Condiments Enliven the Meal   7 comments

Does anyone write stream of consciousness or capers anymore, or has the Hollywood hero’s journey ruined that?

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A Word about Capers

Go check out PJ MacLayne’s Harmony Dupree series of capers on Amazon. Clearly someone is still writing them and someone must also be reading them, and how fortunate are we that a member of our blog hop is the author of several capers?

As for Stream of Consciousness

One of the key moments of my high school English career was diagramming a 27-page sentence in William Faulkner’s Absalom, Absalom. Ms. Stithem’s Analysis of Literature offered extra credit if we did it, so I did. It was a technically grammatical sentence, but … why? Seriously. Why? Because he could? Faulkner was a great writer, but gimmicks like this — while securing his place in literary history — don’t necessarily make for good reading. I don’t remember the book. I know I had to have read it because I got an A on my analysis of it and the extra credit for diagramming the sentence (me and Mark Greenwald), but I don’t remember the content of the book, so — yeah — gimmicks are a problem.

We also read James Joyce’s Ulysses in that class and I also got a good grade in my analysis of it. And that made a bit more sense because it was interior monologue, attempting to show (as Virginia Woolf meant to do when she pioneered the technique) the way the human mind actually works. We rarely think in a straight-line narrative. We almost always flit from thought to thought in a loose and tangential web of short-lived ideas even when we’re thinking about one specific topic. I do remember more of Ulysses, but I remember a great deal more of writers like Hemingway, who used narrative language beautifully and economically, and Dickens who also used narrative like lovely embroidery, though not nearly as spare as Hemingway.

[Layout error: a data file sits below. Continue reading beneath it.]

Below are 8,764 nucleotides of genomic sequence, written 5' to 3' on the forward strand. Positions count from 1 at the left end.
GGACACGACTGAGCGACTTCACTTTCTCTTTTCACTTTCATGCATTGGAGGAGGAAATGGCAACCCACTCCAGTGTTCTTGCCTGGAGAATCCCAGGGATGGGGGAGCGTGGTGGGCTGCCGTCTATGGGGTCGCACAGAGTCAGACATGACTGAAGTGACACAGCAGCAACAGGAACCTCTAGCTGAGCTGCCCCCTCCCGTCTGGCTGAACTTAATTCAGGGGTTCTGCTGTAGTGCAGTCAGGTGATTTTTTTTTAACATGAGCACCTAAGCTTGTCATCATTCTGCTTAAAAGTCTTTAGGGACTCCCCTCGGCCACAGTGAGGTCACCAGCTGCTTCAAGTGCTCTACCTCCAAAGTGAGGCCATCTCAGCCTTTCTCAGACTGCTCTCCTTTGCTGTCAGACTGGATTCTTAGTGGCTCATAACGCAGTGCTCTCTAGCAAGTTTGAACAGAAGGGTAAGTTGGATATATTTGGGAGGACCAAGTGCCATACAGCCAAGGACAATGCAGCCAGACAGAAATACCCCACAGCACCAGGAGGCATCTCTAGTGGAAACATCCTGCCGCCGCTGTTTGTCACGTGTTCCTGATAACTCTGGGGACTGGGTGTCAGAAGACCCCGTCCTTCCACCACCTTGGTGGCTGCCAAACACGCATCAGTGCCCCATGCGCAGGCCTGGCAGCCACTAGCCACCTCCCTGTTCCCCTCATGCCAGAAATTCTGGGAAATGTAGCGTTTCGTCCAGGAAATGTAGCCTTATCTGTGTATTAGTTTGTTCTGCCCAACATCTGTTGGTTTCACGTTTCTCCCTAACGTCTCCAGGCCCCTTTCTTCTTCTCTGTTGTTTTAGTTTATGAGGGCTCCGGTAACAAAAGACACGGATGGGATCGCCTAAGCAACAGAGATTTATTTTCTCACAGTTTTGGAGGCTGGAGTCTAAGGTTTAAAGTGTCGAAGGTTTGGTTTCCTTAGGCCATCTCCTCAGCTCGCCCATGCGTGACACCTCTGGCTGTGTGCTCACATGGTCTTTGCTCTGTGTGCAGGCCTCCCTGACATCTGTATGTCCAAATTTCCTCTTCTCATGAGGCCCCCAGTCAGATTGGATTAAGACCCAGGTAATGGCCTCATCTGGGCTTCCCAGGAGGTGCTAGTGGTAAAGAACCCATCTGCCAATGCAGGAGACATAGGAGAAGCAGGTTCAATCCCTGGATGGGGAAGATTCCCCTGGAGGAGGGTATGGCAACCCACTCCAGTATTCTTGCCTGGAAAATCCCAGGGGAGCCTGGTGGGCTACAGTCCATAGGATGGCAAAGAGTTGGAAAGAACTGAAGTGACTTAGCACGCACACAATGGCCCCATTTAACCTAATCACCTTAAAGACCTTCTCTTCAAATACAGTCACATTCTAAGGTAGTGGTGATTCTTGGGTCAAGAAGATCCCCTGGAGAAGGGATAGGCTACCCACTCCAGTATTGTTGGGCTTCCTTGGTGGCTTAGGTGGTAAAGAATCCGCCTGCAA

This might explain the strength of the Hero’s Journey as a literary prop. I don’t wholly subscribe to the hero’s journey myself, but the narrative format of stories is as old as story-telling itself. The Illiad is a hero’s journey tale. While we may think in stream of consciousness, we prefer our stories to be in narrative format.

Because I don’t write to a formula, the hero’s journey doesn’t often come into my thoughts while drafting my novels, but certainly I use narrative format because I think readers find it more comfortable than stream of consciousness. I tend to use the hero’s journey as a measuring stick – Did something happen in the story? Was there change? Did I bring my character to a new base? Those are important questions, but I avoid the formula of adhering to the format, because I think it’s overused, and I don’t think humans (even characters) all go through the exact same motions..